University of Utah receives $4 million dollar grant to advance state’s composites industry

Through this DOD-OEA grant, an extensive analysis will be undertaken to map Utah’s entire carbon composites supply chain.

The University of Utah (Salt Lake City) has received a $4 million dollar grant from the Department of Defense (DoD), Office of Economic Adjustment, to assess and improve the complete supply chain for Utah’s DoD focused composites and advanced materials industry. The overall objective of the grant is to make Utah’s advanced materials industry more globally competitive and capable of diversifying into new markets in which industry contracts can be secured and state jobs increased.

“Utah has moved well beyond the early applications of carbon composites to now using these advanced materials in aerospace/defense, outdoor products, transportation equipment and medical products. Advanced composites are key to sustaining the military’s air fleet, improving medical products, creating innovative recreational products and contributing to widespread innovation across a range of industries and markets,” says Greg Jones, Associate Director of the Scientific Computing and Imaging (SCI) Institute at the University of Utah and the grant director.

“Advanced materials range from composites such as carbon and glass fibers, to ceramics and polymers that are made using advanced manufacturing techniques, including filament winding, automated fiber placement and automated tape laying,” Jones added.

For this regional industry to expand and stay competitive, improvements are needed in how Utah’s advanced materials supply chain and ecosystem actually work, which is the purpose of the grant.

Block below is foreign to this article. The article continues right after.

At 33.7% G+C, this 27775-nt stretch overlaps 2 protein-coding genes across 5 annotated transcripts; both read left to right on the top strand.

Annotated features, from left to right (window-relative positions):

“The supply chain consists of all those companies, large and small, that contribute in some way to the final advanced materials produced,” says Kevin Jessing, SCI Institute Project Manager.

“The key components of an integrated supply chain include the manufacturers, raw material suppliers, service-based companies and, of course, the trained workforce. And when they all come together, they produce the real magic that is found in today’s advanced materials industry,” Jessing says.

Through this DOD-OEA grant, an extensive analysis will be undertaken to map Utah’s entire carbon composites supply chain. OEA is the Department of Defense’s field organization responsible for supporting state and local government response to defense program changes, such as base closures, base restructuring or realignment, growth issues surrounding compatible land and air use for the military base and community, and other issues that can impact the economy of a region.

The supply chain mapping will extend to the personal relationship level among professionals who work at various positions within the industry.

“This is a unique effort to map the entire supply chain, which will yield worthwhile results not only for Utah but the entire industry,” says Jones.

“Along with identifying all the companies engaged in the supply chain, we will also be able to track how they partner with each other. We want carbon fiber lay-up specialists in a company to be able to connect with their peers doing similar work somewhere else and share best practices,” he concluded.

The mapping tool will enable manufacturers to find local Utah companies with the expertise and equipment to supply their most demanding materials and manufacturing requirements. The expected results are enhanced sharing of knowledge, the expanded capacity of Utah companies, greater integration among businesses and increased competency, all of which will help Utah companies gain a stronger foothold in the global advanced materials market and prepare the industry for future growth and further diversification, thereby resulting in a stronger and more resilient supply chain.